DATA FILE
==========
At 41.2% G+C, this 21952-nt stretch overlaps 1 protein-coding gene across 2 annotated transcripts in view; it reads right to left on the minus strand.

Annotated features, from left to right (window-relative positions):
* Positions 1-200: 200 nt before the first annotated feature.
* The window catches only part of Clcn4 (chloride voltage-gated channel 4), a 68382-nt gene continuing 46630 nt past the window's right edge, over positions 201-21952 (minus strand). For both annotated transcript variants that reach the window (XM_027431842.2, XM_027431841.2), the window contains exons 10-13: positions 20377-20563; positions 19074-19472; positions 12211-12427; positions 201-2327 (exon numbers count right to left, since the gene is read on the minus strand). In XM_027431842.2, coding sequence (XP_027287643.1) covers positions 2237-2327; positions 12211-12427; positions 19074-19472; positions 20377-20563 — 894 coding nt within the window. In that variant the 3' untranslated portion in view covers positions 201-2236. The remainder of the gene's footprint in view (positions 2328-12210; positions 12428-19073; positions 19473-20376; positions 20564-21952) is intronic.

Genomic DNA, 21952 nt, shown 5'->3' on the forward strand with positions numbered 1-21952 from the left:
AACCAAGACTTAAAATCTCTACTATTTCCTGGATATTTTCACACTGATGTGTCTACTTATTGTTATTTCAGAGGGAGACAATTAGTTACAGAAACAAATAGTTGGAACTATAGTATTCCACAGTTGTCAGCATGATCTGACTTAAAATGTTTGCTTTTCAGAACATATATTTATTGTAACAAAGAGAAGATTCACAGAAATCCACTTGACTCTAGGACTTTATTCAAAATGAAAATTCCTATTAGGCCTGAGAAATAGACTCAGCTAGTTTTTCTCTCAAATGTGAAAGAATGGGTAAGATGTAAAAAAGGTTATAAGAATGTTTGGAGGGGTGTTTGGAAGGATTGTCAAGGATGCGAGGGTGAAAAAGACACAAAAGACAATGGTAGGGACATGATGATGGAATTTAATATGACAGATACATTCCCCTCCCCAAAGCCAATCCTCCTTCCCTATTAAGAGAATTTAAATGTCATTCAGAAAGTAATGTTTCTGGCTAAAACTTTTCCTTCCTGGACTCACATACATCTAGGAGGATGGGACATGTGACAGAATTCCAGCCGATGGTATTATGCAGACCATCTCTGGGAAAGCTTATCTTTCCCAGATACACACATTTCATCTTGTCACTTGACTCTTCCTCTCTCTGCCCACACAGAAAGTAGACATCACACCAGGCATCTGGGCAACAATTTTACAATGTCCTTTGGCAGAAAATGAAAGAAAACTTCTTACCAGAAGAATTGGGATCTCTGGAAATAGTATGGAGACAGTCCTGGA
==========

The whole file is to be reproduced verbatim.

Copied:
At 41.2% G+C, this 21952-nt stretch overlaps 1 protein-coding gene across 2 annotated transcripts in view; it reads right to left on the minus strand.

Annotated features, from left to right (window-relative positions):
* Positions 1-200: 200 nt before the first annotated feature.
* The window catches only part of Clcn4 (chloride voltage-gated channel 4), a 68382-nt gene continuing 46630 nt past the window's right edge, over positions 201-21952 (minus strand). For both annotated transcript variants that reach the window (XM_027431842.2, XM_027431841.2), the window contains exons 10-13: positions 20377-20563; positions 19074-19472; positions 12211-12427; positions 201-2327 (exon numbers count right to left, since the gene is read on the minus strand). In XM_027431842.2, coding sequence (XP_027287643.1) covers positions 2237-2327; positions 12211-12427; positions 19074-19472; positions 20377-20563 — 894 coding nt within the window. In that variant the 3' untranslated portion in view covers positions 201-2236. The remainder of the gene's footprint in view (positions 2328-12210; positions 12428-19073; positions 19473-20376; positions 20564-21952) is intronic.

Genomic DNA, 21952 nt, shown 5'->3' on the forward strand with positions numbered 1-21952 from the left:
AACCAAGACTTAAAATCTCTACTATTTCCTGGATATTTTCACACTGATGTGTCTACTTATTGTTATTTCAGAGGGAGACAATTAGTTACAGAAACAAATAGTTGGAACTATAGTATTCCACAGTTGTCAGCATGATCTGACTTAAAATGTTTGCTTTTCAGAACATATATTTATTGTAACAAAGAGAAGATTCACAGAAATCCACTTGACTCTAGGACTTTATTCAAAATGAAAATTCCTATTAGGCCTGAGAAATAGACTCAGCTAGTTTTTCTCTCAAATGTGAAAGAATGGGTAAGATGTAAAAAAGGTTATAAGAATGTTTGGAGGGGTGTTTGGAAGGATTGTCAAGGATGCGAGGGTGAAAAAGACACAAAAGACAATGGTAGGGACATGATGATGGAATTTAATATGACAGATACATTCCCCTCCCCAAAGCCAATCCTCCTTCCCTATTAAGAGAATTTAAATGTCATTCAGAAAGTAATGTTTCTGGCTAAAACTTTTCCTTCCTGGACTCACATACATCTAGGAGGATGGGACATGTGACAGAATTCCAGCCGATGGTATTATGCAGACCATCTCTGGGAAAGCTTATCTTTCCCAGATACACACATTTCATCTTGTCACTTGACTCTTCCTCTCTCTGCCCACACAGAAAGTAGACATCACACCAGGCATCTGGGCAACAATTTTACAATGTCCTTTGGCAGAAAATGAAAGAAAACTTCTTACCAGAAGAATTGGGATCTCTGGAAATAGTATGGAGACAGTCCTGGA